The Atalanta juggernaut continues to plough on with some style. Last night’s 2-0 win over Sampdoria was hardly surprising, but it said a lot about La Dea’s ability to perform under pressure. As they plodded on towards the last 15 minutes against Claudio Ranieri’s men, the goal came from a source that might seem unlikely for others, but isn’t as unlikely for Atalanta – defender Rafael Toloi.
It was a reflection of the Bergamo club’s unique style, where everyone likes to get in on the goal-scoring action. Luis Muriel got the second goal to settle the tie, confirming his status as Serie A’s premier supersub. As a result, Atalanta are third in the Serie A table and find themselves only two points behind second-placed Lazio, but that’s not the most intriguing thing that pops out at you from the fixture list. If they beat Juventus on Saturday, the Bergamo boys will be within six points of the leaders.
Whether they can really mount a late Scudetto charge remains to be seen. But Gian Piero Gasperini’s men are unbeaten in 11 Serie A games, including nine victories on the bounce. That is the best winning streak in the league currently and they haven’t lost since SPAL beat them back in late January. During this period, they have scored as many as 35 goals, leading many to ask if La Dea really are the best team in Europe right now or not.
The word ‘best’ is a pretty versatile one in football, as it can mean many different things. To a football romantic though, ‘best team in Europe’ could refer to a side that plays very good football and scores buckets of goals. La Dea suit that tag in many ways. Rather, they define it.
Fans are bound to disagree and that is pretty natural in an era that is dominated by Twitter and opinions. A case can be made for Bayern Munich as well. But it has become a bit easy to forget that Atalanta have achieved all of this with very limited resources. They’ve brought forward this unique tactical approach and have gone a long way in changing people’s perception of Calcio.
Gasperini has introduced a style that is revolutionary for not just Italian football, but for the sport as a whole. There is pressing involved and this idea of being ruthless in attack as well. When the centre-backs and wing-backs bomb forward, a midfielder drops deeper and that is the sort of tactical fluidity and cohesiveness which defines Atalanta. It is all made possible thanks to astonishing fitness levels, so Gasp’s staff deserve much of the credit too, especially for their form since the lockdown.
In England, Chris Wilder’s Sheffield United side does rely on over-lapping centre-backs, but the system can be a bit pragmatic, unlike Atalanta’s version. Clubs in Germany have been using dynamic systems which have versatile players in flexible formations. They too rely on high-pressing, like La Dea. But another crucial thing about Atalanta’s system is how they lay immense emphasis on positional overloads. While that is a case of them taking a leaf out of Pep Guardiola’s book, it is a combination of all the other three mentioned above as well.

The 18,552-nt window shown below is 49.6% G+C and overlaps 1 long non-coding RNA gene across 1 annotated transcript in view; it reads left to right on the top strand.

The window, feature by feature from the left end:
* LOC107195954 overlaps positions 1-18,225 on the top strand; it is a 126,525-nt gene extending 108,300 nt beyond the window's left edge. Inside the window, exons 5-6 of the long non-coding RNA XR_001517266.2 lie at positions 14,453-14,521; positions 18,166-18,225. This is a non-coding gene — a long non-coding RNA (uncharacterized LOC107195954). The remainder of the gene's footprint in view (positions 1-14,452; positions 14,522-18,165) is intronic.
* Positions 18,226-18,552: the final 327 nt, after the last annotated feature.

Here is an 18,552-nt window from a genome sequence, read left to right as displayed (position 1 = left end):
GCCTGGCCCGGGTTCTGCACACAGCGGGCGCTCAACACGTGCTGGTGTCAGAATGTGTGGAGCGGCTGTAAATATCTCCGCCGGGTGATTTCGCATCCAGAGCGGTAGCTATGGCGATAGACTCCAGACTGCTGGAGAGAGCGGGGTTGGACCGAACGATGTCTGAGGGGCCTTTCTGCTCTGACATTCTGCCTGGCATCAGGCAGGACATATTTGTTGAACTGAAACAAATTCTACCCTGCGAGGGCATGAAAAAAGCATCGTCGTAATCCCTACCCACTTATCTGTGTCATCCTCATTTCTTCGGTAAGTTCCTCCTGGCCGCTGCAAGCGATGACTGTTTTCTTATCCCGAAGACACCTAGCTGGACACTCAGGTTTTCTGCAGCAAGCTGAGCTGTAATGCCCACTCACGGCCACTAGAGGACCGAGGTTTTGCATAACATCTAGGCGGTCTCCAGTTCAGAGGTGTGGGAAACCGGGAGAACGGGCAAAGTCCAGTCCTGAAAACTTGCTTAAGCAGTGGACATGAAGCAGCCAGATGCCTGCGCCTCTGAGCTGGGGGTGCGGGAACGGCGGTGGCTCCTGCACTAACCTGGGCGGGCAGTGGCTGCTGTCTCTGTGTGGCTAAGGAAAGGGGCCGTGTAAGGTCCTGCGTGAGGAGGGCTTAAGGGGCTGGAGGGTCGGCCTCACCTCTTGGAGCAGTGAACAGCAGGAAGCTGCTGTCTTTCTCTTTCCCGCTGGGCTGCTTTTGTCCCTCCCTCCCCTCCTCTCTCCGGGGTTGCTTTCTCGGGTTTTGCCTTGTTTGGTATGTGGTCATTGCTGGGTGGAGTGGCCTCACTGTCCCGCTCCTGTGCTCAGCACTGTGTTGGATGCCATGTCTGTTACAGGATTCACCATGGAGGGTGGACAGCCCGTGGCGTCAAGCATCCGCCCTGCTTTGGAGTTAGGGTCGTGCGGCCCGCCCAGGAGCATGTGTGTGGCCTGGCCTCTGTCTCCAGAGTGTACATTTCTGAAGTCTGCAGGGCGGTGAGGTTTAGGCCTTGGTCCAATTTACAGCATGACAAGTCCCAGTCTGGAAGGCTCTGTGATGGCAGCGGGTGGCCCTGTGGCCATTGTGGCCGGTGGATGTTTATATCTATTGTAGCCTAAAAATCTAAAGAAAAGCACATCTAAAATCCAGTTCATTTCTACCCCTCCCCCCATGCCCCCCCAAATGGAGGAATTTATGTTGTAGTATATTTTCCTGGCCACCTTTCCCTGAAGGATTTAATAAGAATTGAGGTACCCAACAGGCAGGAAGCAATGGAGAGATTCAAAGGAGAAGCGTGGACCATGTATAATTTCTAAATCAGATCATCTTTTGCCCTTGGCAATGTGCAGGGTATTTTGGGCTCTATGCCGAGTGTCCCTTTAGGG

They’re not just style, though, as proven by the more pragmatic approach over the last two rounds. Back-to-back clean sheets kept against Cagliari and Sampdoria, while relying on set plays to batter down resilient defences. It was a Muriel penalty in Sardinia, while Toloi’s header and the Muriel strike both came off the back of corners. These are not naïve players running into the breach with no protection, they are attacking wisely and effectively. Just as in the Champions League after three opening group stage defeats, Atalanta learned, adapted and improved, giving themselves different ways of winning games.
Clearly, the system is working and has reaped the rewards over the last two years. It has helped them progress in a rather dramatic manner. They are capable of winning multiple games in a row. They did that last season as well and managed to secure Champions League football, despite having started the campaign in a pretty average manner.
In many ways, Atalanta are a football romantic’s favourite toy. Not everyone who loves the game is a romantic, of course. But for a club that has come a long way since earning promotion from Serie B, becoming the best in the world for a football romantic is a massive achievement in itself. This is no one-off Leicester City fairy-tale either, because the Bergamo club is consistently positioning itself in the top four of Italian football and growing all the time.
No one knows if Atalanta can win the Champions League or Scudetto, but for how far Atalanta have come by performing consistently in a revolutionary system, they deserve some kind of recognition.
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